updated 07:15 pm EST, Thu January 24, 2013
Filing claims Motorola should be held to Google's license standards
Google has suffered a setback in the next step of its federal case regarding Microsoft's potential abuse of the H.264 video codec. The head of the MPEG-LA licensing group, Lawrence Horn, declared in a court briefing that Google's agreement with the group and monetary restrictions on licensing fees applies to companies it acquired -- meaning Motorola's claim of Microsoft's patent abuse likely won't net the search engine hundreds of millions of dollars per year, as it has requested from Microsoft. Motorola, as a subsidiary of Google, is held to the same licensing standards as originally signed by Google in 2004.
The affidavit filed strongly supports Microsoft's position in regards to Motorola's obligation to license the patents in accordance with the agreement Google signed. It goes into excruciating detail about Horn's dealings with other companies hammering out contractual definitions of "affiliates," of which Google is one. The document also addresses grant-back clauses, which Motorola is bound by in its licensing negotiations with Microsoft.
Horn clearly states in the closing of the affidavit that "I understand that the grant-back provision of the Google License provides Microsoft with the right to license any AVC/H.264 [standards-essential patents] held by Google, Motorola Mobility LLC, or General Instrument Corporation" at standard pool rates, which Motorola and Google oppose.
Microsoft claims that Google agreed to grant a worldwide license as part of the MPEG-LA AVC essential-patent rules, under the standard rate agreement, rather than the exorbitant rates Motorola wishes to charge the console maker. Motorola refused to license to Microsoft while independent, and while independent, Motorola wasn't subject to MPEG-LA's licensing requirements, being neither a licensee or licensor.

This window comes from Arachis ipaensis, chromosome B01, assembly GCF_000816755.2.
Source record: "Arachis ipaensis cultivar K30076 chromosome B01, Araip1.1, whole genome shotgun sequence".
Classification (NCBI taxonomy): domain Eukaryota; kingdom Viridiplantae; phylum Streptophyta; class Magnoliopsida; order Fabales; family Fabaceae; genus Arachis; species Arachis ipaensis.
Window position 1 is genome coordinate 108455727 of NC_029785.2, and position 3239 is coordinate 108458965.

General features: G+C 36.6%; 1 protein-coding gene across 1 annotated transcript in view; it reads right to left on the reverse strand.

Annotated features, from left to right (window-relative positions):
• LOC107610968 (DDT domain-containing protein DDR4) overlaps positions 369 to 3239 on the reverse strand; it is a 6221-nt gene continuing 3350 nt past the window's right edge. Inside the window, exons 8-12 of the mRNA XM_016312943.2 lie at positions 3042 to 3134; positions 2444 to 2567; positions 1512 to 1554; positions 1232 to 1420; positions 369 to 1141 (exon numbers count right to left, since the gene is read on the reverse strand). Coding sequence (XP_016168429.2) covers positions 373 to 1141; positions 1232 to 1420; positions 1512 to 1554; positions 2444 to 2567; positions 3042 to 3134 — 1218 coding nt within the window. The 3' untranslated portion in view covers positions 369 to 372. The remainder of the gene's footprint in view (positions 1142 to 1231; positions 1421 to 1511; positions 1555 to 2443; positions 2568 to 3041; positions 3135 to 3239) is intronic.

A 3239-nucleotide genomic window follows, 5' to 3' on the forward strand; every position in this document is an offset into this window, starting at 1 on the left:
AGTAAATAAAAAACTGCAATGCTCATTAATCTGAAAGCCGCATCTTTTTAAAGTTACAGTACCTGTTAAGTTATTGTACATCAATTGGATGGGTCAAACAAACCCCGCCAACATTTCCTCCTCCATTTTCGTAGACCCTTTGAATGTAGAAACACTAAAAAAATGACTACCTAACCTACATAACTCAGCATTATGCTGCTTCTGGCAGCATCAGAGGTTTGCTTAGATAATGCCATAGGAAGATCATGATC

At the end of June, Motorola refused Microsoft's FRAND-friendly MPEG-LA rate while, at the same time, offering to pay a fair, reasonable, and non-discriminatory (FRAND) rate for Microsoft's patents that it infringes. Subsequently, both judges and government agencies in the US and abroad have taken a dim view of Motorola's practices.
Motorola's status as a Google subsidiary following the search engine's purchase of the manufacturer makes it subject to licensing agreements previously negotiated by the search company, along with any licensing deals established after the acquisition, Horn said. Google's primary goal in paying $12.5 billion for Motorola was the acquisition of the manufacturer's patent portfolio, to gain leverage over other companies such as Microsoft and Apple which continue to sue Android phone manufacturers over infringement and FRAND-eligible patent abuse in a number of cases.
Google believes that its license has a different scope than the license Microsoft demands for its products, and its license applies "only to Affiliates identified to MPEG-LA by Google in writing." Google's stance is inconsistent with any standards-essential license practice. The search giant so far has failed to provide Judge Robart's court with any testimony from industry experts supporting its position.
01/23/2013 declaration of Lawrence A. Horn, President & CEO of MPEG LA